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Global Shares Fall Further
World Economy

Global Shares Fall Further

European and US stock markets have seen sharp falls as fears have deepened over prospects for the global economy.

London’s FTSE 100 share index fell 1.4% to 6,339.97, a 12-month low, as did Germany’s Dax. France’s Cac-40 fell to it lowest level in 2014.

In the US, the Dow Jones erased its gains for the year, with the tech-heavy Nasdaq tumbling more than 2%.

Poor economic data from Germany this week has stoked fears that the eurozone could be heading for another recession.

Oil prices also saw sharp falls, with the Brent crude price hitting its lowest level for nearly four years.

After recording its biggest one-day fall of the year on Thursday, the Dow Jones dropped another 0.7% on Friday to close at 16,659.25, losing all the gains it has made this year.

The tech-heavy Nasdaq index slumped 2.3% to 4,276.24, led lower by semiconductor makers. Microchip Technology, which cut its sales forecast for the quarter and warned that declines could be expected across the industry, saw its share price fall by 12%.

The broader S&P 500 index fell 1% to 1,906.13.

 Oil Falls

The price of Brent crude oil dropped $1.65 to $88.40 a barrel at one point before recovering some ground to stand at $89.64.

US oil fell by $1.92 a barrel to $83.85, its weakest level since June 2012, although it also regained some ground to stand at $89.39. Both oil benchmarks have lost about 20% since their peak in June.

Oil prices have been undermined by a combination of increasing supplies and weakening demand.

Libya has recently increased its supply of oil to the open market, and demand from China, the world’s second biggest user of oil, has slipped as its economic growth has slackened off.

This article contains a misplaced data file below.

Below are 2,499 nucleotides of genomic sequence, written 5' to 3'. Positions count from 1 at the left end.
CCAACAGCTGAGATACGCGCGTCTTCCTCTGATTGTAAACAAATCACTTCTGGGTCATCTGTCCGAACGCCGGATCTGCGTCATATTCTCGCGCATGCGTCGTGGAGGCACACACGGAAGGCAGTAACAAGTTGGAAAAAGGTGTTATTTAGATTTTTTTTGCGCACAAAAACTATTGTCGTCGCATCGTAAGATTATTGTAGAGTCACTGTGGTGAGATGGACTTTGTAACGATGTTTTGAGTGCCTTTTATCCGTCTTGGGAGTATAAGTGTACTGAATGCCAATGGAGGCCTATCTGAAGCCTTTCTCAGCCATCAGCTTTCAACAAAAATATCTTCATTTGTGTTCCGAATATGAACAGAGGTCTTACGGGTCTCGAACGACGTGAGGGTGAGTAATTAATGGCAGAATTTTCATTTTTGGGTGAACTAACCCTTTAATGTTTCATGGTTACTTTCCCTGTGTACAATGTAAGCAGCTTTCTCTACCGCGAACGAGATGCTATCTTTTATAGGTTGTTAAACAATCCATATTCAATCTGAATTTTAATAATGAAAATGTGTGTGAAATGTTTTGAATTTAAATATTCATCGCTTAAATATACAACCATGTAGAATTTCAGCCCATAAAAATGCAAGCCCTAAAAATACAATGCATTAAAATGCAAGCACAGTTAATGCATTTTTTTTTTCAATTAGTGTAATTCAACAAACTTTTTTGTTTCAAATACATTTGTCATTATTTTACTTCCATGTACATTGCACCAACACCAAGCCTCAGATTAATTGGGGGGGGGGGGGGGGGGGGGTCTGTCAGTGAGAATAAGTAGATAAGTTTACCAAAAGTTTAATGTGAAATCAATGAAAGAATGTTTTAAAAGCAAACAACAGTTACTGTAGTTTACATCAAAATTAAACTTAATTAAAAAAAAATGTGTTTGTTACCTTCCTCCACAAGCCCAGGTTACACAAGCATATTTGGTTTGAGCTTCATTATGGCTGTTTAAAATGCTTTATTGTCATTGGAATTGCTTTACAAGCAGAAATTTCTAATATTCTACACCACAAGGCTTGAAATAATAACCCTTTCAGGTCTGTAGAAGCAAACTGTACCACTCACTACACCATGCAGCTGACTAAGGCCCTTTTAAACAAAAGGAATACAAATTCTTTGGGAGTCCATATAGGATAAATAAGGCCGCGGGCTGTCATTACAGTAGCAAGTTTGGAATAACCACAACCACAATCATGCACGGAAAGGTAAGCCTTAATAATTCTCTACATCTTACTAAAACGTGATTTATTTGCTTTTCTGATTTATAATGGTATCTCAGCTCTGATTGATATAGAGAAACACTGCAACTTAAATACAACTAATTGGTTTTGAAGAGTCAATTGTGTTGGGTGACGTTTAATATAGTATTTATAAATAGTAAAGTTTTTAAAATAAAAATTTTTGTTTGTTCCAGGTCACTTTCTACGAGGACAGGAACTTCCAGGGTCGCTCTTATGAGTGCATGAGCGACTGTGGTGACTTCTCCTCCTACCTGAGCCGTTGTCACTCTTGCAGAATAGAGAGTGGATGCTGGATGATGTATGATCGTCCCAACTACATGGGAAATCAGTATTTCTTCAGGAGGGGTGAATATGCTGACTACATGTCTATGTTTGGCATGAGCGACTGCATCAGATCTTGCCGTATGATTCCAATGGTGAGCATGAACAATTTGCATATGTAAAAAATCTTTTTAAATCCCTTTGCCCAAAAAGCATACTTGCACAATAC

Carsten Fritsch, commodities analyst at Commerzbank, told Reuters the oil markets were now in “panic mode”.

“Panic and capitulation. We are now in uncharted territory,” he said. “The rout will probably continue until [oil cartel] Opec says enough is enough.”

 Calm Broken

An average of 7.9 billion shares a day changed hands on US exchanges this week, the most since November 2011, as the Dow Jones Industrial Average erased its 2014 gain. The Chicago Board Options Exchange Volatility Index jumped 46 percent to 21.24, the highest since February.

Three weeks of declines have broken the almost unprecedented calm that had enveloped markets for most of 2014. Eight trading days into October, the S&P 500 has posted six single-day moves exceeding 1 percent. The market went without any swings of that size for 62 days in May, June and July, the longest stretch since 1995.

At the same time, the 5.2 percent decline that started in September is only slightly bigger than the last two retreats that exceeded 3 percent, in April and August. Both gave way to larger advances. At about 15 times forecast earnings, the S&P 500’s valuation has climbed 40 percent from the bottom in 2011, data compiled by Bloomberg show.

 

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